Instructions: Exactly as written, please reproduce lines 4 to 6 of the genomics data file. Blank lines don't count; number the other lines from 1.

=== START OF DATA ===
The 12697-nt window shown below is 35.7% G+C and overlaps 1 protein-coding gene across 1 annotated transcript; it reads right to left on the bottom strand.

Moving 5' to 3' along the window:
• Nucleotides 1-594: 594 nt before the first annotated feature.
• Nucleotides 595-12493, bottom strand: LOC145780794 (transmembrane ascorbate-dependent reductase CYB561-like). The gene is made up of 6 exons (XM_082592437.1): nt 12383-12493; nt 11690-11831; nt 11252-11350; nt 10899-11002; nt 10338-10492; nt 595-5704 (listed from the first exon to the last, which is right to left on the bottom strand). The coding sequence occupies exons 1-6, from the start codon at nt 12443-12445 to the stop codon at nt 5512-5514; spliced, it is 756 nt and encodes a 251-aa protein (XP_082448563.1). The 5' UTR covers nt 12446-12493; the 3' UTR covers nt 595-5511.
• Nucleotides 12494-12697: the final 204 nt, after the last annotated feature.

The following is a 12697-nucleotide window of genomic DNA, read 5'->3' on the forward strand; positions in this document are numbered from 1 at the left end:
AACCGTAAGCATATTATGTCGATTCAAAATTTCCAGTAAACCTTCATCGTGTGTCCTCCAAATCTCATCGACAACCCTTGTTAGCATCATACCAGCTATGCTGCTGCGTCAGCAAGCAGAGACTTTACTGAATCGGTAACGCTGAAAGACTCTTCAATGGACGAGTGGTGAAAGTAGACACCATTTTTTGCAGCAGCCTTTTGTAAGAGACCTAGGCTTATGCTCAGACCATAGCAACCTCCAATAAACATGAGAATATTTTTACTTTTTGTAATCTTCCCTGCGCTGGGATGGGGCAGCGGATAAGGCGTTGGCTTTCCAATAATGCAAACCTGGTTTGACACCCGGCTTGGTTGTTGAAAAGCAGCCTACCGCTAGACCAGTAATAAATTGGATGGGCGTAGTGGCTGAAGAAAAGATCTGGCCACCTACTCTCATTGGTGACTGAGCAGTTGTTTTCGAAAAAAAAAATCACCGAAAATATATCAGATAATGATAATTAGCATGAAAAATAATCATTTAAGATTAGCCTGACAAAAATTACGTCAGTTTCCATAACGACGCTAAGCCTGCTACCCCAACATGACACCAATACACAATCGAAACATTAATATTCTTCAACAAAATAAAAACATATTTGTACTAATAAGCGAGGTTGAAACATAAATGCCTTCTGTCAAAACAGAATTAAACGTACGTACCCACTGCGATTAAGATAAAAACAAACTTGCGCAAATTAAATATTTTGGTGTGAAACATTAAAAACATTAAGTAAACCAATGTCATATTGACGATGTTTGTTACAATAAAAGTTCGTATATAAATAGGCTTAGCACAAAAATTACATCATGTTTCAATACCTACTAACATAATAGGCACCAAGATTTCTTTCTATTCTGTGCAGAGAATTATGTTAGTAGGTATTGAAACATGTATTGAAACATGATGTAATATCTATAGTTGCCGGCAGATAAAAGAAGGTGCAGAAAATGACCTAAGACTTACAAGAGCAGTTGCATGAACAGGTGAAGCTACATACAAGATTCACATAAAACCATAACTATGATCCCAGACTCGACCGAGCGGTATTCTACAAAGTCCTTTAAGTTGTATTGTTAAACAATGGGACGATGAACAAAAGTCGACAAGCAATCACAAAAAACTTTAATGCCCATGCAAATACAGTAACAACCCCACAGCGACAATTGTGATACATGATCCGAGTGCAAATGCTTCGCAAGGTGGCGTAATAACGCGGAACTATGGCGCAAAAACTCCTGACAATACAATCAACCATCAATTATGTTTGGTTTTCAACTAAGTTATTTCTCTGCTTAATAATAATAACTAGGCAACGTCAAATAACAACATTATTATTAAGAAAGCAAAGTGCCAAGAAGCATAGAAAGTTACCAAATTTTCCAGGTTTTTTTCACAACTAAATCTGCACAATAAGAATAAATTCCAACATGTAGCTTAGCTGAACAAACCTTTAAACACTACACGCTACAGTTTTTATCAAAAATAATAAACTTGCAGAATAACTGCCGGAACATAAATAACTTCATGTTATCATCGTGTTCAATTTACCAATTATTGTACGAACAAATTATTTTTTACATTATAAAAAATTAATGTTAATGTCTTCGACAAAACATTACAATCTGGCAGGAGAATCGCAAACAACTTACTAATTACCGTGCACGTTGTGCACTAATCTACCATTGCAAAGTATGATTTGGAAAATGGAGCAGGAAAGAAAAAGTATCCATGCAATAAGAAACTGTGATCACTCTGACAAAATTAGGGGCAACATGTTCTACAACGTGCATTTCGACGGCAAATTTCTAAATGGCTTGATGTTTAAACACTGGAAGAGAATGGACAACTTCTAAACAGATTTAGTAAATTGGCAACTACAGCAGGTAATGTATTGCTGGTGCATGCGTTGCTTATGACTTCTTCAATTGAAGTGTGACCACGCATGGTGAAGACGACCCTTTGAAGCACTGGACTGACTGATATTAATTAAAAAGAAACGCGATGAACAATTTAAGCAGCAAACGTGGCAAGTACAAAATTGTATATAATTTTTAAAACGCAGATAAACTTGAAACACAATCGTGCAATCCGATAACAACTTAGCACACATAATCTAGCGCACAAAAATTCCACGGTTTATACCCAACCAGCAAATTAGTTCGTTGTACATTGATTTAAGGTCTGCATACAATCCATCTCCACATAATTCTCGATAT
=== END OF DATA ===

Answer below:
• Nucleotides 595-12493, bottom strand: LOC145780794 (transmembrane ascorbate-dependent reductase CYB561-like). The gene is made up of 6 exons (XM_082592437.1): nt 12383-12493; nt 11690-11831; nt 11252-11350; nt 10899-11002; nt 10338-10492; nt 595-5704 (listed from the first exon to the last, which is right to left on the bottom strand). The coding sequence occupies exons 1-6, from the start codon at nt 12443-12445 to the stop codon at nt 5512-5514; spliced, it is 756 nt and encodes a 251-aa protein (XP_082448563.1). The 5' UTR covers nt 12446-12493; the 3' UTR covers nt 595-5511.
• Nucleotides 12494-12697: the final 204 nt, after the last annotated feature.

The following is a 12697-nucleotide window of genomic DNA, read 5'->3' on the forward strand; positions in this document are numbered from 1 at the left end: